NewsPublic Affairs / July 29, 2016

Future Of Funding Murky For Massive Opioid Treatment Bill

The legislation opens up $181 million for states to fund treatment and education programs and expand access to the overdose-reversal drug naloxone, but it still has to be approved separately when Congress convenes later this fall.U.S. Congress, opioid abuse, Comprehensive Addiction Recovery Act, CARA, Guide Consulting2016-07-29T00:00:00-04:00
Future Of Funding Murky For Massive Opioid Treatment Bill

The Comprehensive Addiction and Recovery Act was signed into law earlier this month, but Congress still needs to approve the funding.

Macieklew, CC-BY-SA-4.0

WEST LAFAYETTE -- A new piece of legislation to address the country’s addiction to opioid painkillers still has a big hurdle to clear before that money comes to Indiana.

Earlier this month the president signed into law the Comprehensive Addiction and Recovery Act, or CARA, but critics have said the bill is all bark and no bite.

The legislation opens up $181 million for states to fund treatment and education programs and expand access to the overdose-reversal drug naloxone, but it still has to be approved separately when Congress convenes later this fall.

Healthcare lobbyist Al Guida said a lame-duck session could make that difficult.

“I don’t know whether that’s going to happen,” he said. “And if someone told you they knew that they would know that would happen, then they wouldn’t know what they were talking about.”

Guida said it wouldn’t be unheard of, especially in an election year, for the bill to have trouble securing funding.

“There are many, many instances in which Congress creates authorization for a program in a separate legislative process that oftentimes don’t attract federal financing unfortunately,” Guida said.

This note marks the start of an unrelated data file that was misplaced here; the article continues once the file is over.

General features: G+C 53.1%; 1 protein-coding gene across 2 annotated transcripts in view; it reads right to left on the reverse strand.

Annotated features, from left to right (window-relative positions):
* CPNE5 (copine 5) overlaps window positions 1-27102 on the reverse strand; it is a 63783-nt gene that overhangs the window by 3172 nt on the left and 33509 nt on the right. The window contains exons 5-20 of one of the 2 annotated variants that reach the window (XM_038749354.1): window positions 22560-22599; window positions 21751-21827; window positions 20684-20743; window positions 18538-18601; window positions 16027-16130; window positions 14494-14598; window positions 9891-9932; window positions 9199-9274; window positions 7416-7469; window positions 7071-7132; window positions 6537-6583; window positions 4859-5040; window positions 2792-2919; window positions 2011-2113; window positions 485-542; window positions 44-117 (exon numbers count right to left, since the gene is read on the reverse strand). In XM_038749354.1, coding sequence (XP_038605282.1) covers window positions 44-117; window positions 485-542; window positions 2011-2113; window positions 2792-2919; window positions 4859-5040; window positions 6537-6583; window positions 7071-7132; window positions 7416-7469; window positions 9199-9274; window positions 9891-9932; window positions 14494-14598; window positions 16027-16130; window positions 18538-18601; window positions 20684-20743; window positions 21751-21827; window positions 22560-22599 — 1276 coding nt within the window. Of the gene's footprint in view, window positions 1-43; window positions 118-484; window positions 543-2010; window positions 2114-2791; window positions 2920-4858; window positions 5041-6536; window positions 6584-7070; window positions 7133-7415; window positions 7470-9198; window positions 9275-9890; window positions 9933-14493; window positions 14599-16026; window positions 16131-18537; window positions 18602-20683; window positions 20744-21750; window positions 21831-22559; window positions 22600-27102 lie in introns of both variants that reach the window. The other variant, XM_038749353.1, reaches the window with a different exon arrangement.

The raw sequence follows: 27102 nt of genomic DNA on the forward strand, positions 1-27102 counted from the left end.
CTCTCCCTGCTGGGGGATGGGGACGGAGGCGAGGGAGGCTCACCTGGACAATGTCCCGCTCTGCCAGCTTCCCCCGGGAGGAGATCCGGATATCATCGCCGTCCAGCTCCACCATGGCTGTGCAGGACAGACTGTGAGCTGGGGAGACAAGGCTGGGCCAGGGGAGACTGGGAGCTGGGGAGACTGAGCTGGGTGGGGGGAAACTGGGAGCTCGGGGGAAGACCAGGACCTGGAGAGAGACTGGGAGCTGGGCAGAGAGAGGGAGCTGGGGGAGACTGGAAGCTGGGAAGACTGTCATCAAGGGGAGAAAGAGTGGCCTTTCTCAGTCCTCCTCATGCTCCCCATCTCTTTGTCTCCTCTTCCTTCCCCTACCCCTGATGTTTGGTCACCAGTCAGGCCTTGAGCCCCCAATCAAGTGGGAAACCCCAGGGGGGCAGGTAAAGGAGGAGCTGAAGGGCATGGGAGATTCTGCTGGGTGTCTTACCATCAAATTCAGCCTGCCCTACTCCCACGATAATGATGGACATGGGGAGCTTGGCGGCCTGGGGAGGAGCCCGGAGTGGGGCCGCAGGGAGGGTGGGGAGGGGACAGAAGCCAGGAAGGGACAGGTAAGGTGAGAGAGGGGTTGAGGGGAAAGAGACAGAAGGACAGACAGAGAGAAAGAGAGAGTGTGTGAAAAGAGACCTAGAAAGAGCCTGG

Sen. Joe Donnelly said he’s hopeful funding will be approved by Congress this fall.

The White House originally asked for $1 billion to fund the bill. After a back-and-forth between the House and Senate, the final amount was only 20 percent of what President Obama had wanted.

Donnelly said even though he’s disappointed by the significantly smaller amount in CARA’s final version, some action was better than none.

“You have to get other legislators to agree with you on that, and that was a bit of a challenge,” he said. “And what we thought is it makes sense to start to move the ball down the field and get some of these things in place.”

He said there are other provisions, such as a program providing information about best prescribing practices for pain meds, that can make a difference without money.

“Instead of a prescription, you know, for an injured shoulder containing 40 pills, maybe it will contain 10,” he said.

Guida said there are other addiction solutions that exist independent of CARA. For example, in its proposed 2017 budget, the House has proposed a $500 million block-grant program dedicated to opioid addiction treatment.

 

 

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